17. He claims to have had a number of criminal escapades including smuggling condoms filled with heroin in his colon and killing and eating a panda. A cast member and writer on The Dana Carvey Show, current voice roles include Ace of "The Ambiguously Gay Duo" and Phil Ken Sebben on Harvey Birdman, Attorney at Law. With Stephen Dinello and Amy Sedaris, he wrote the book Wigfield. For ten points, name this Second City alum whose real name may or may not be Ted Hitler and whose new show's title is French, bitch.

Answer: Stephen Colbert

18. He was apparently a bodyguard at one point to Question Mark of Mysterians fame. Though a band he fronted was regionally successful in California, his first major recordings came in Detroit after his performance there in Hair. After a 1971 album with Stoney Murphy, he rejoined the musical theater, where he met future collaborator Jim Steinman. He is probably most famous for being Tim Curry's main course in the dinner scene of The Rocky Horror Picture Show. For ten points, name this singer of "Hot Patootie," "Paradise by the Dashboard Light" and "I'd Do Anything For Love (But I Won't Do That)"?

Answer: Meat Loaf or Marvin Lee Aday

19. This 1998 film was the movie that dethroned Titanic as the number-one film at the box office, ending said film's 15-week reign at the top. Matthew Perry was originally offered the role of Major West in the film, but the role was snatched by one of Perry's TV co-stars. Several members of the original TV cast make cameos, including June Lockhart as a principal and Angela Cartwright as a reporter, but the two most famous cast members, Bill Mumy and Jonathan Harris, were nowhere to be found. This describes, for ten points, what big-screen adaptation of a 60s TV series about the orbit-traveling Robinson family?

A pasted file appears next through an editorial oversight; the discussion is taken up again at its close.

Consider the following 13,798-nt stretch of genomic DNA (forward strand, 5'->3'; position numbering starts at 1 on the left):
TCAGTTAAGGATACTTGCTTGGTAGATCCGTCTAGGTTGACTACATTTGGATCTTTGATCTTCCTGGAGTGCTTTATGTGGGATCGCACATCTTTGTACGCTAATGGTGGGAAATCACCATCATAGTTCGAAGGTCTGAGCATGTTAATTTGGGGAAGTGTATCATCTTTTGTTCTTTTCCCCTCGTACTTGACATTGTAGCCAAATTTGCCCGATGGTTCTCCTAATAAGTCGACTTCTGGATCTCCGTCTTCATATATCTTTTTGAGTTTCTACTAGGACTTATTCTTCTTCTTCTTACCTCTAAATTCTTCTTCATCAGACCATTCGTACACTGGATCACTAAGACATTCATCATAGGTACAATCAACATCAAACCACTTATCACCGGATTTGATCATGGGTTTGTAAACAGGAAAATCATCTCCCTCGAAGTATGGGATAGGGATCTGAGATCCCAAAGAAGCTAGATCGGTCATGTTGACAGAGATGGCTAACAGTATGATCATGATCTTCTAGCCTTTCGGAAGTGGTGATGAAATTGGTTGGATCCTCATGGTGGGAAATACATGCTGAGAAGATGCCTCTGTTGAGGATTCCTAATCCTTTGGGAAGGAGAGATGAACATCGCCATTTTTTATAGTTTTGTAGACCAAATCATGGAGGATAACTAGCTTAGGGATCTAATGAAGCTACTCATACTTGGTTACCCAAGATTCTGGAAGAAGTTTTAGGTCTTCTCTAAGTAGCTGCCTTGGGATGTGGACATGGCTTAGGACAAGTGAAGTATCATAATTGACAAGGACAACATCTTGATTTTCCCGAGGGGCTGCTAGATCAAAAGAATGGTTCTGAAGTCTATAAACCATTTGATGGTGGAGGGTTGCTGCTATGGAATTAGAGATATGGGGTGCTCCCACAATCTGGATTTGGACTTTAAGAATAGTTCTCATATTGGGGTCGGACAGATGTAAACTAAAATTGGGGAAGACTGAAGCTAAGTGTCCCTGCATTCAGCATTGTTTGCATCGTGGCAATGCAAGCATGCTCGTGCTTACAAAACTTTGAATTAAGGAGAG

Answer: Lost in Space

20. This game was invented in 1954 by an anonymous Canadian couple, who would play this on their boat with friends. Two years later, they asked toy and game entrepreneur Edwin Lowe to market the game. Success with the game only came a few years later, when Lowe organized a series of parties where people could learn to play and appreciate the game. Players must roll at least three of a kind of all die face values to achieve a bonus, while the title action occurs when all five die have the same value. This describes, for ten points, what classic dice game with a poker chaser, now produced by Milton Bradley.

Answer: Yahtzee

21. On this show, Tavis Smiley played Thurgood Marshall, Brian McKnight played Stokley Carmichael, and Paris Hilton played Barbara Eden. American Idol-themed crossovers included Fantasia Barrino as Aretha Franklin, Kelly Clarkson as Brenda Lee, and Randy Jackson as manager of the Four Tops. John Legend, Jojo, Bowling for Soup, 112, Nick Lachey, Jason Mraz, Wyclef Jean, Kelly Rowland, Wayne Brady, and Ashanti were among the many acts that played period musicians. They all appeared on, for ten points, what NBC drama about the Philadelphia-area Pryor family trying to survive American Bandstand, Vietnam, and the '60s?

Answer: American Dreams